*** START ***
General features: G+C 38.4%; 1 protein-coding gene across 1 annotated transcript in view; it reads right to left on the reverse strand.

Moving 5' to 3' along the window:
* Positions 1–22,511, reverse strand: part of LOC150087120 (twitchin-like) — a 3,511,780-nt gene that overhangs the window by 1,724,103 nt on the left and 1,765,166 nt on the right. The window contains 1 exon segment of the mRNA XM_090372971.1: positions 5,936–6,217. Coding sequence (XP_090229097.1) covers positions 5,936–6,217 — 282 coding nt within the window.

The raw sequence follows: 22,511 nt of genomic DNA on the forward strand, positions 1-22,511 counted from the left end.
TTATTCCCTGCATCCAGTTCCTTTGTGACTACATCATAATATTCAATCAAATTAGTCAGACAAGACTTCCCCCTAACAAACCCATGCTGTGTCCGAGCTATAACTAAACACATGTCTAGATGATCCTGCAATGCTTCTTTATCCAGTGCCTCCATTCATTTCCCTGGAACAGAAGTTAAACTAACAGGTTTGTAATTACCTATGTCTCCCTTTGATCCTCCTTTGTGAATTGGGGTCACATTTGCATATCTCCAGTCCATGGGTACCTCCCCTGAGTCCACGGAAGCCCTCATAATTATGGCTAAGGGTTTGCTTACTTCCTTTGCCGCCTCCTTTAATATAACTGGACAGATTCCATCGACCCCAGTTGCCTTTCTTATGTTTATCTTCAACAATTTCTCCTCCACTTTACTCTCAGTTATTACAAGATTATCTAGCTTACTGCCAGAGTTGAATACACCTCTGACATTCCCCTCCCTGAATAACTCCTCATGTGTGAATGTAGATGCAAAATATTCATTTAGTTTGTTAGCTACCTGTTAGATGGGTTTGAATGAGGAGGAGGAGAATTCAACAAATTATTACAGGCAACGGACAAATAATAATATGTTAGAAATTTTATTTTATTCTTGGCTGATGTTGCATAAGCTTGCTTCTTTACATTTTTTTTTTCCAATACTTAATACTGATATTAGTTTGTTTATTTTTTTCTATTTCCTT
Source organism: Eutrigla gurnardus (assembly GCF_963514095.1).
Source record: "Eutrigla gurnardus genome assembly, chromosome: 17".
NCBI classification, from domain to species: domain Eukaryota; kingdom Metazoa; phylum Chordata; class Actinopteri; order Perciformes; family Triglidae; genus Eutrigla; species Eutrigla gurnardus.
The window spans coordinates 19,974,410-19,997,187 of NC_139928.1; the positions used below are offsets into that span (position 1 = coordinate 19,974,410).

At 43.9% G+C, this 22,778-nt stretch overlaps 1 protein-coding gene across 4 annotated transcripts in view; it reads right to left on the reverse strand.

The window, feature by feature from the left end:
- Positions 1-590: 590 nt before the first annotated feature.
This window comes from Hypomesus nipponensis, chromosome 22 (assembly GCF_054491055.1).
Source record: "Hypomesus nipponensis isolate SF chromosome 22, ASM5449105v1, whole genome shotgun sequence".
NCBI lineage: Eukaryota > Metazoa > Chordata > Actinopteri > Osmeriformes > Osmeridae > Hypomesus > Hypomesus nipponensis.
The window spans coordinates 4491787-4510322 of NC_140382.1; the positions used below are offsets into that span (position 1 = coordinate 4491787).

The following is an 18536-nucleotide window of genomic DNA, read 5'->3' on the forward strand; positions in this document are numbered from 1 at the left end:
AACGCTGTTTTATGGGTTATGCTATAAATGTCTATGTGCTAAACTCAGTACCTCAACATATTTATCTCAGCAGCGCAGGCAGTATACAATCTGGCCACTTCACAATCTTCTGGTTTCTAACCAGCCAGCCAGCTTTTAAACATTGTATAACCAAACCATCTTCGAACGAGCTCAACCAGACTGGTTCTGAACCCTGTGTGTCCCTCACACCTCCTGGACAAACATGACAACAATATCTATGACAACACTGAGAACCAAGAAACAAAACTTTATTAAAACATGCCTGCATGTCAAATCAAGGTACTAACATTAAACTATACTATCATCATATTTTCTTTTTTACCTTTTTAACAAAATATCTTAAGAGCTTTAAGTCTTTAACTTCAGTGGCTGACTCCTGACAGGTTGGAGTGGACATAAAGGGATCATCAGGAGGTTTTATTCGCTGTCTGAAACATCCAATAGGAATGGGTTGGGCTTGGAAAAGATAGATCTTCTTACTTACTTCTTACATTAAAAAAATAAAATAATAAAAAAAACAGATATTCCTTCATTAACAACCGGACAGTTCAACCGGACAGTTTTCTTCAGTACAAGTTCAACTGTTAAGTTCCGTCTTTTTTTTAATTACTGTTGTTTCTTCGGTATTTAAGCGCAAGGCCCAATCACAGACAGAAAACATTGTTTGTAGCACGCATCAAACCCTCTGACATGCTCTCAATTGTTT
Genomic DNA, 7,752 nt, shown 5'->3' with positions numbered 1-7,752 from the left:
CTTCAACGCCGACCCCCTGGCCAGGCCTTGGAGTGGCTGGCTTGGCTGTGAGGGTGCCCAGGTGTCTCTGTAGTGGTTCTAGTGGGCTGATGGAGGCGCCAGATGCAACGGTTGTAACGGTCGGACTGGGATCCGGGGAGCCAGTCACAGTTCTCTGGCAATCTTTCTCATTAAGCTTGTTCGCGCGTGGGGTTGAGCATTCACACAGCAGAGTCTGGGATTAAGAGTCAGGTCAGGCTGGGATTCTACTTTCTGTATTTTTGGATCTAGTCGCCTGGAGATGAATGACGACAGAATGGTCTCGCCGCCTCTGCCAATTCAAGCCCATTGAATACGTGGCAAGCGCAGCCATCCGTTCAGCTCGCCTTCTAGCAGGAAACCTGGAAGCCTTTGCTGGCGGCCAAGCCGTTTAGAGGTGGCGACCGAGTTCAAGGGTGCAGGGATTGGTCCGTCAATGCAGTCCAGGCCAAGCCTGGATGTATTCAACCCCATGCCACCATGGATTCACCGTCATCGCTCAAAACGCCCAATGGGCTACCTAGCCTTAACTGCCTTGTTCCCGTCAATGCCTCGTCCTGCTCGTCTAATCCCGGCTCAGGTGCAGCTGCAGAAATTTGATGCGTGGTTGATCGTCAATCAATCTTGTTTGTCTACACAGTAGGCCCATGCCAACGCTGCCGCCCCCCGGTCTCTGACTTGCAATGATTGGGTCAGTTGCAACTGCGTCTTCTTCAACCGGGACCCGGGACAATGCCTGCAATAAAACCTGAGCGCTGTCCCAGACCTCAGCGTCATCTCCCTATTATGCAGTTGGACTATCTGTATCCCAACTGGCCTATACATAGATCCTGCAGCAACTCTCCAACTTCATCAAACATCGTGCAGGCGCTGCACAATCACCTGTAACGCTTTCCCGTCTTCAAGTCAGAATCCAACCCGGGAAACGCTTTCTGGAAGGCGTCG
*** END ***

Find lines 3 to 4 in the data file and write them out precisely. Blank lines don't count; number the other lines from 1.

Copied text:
* Positions 1–22,511, reverse strand: part of LOC150087120 (twitchin-like) — a 3,511,780-nt gene that overhangs the window by 1,724,103 nt on the left and 1,765,166 nt on the right. The window contains 1 exon segment of the mRNA XM_090372971.1: positions 5,936–6,217. Coding sequence (XP_090229097.1) covers positions 5,936–6,217 — 282 coding nt within the window.

The raw sequence follows: 22,511 nt of genomic DNA on the forward strand, positions 1-22,511 counted from the left end.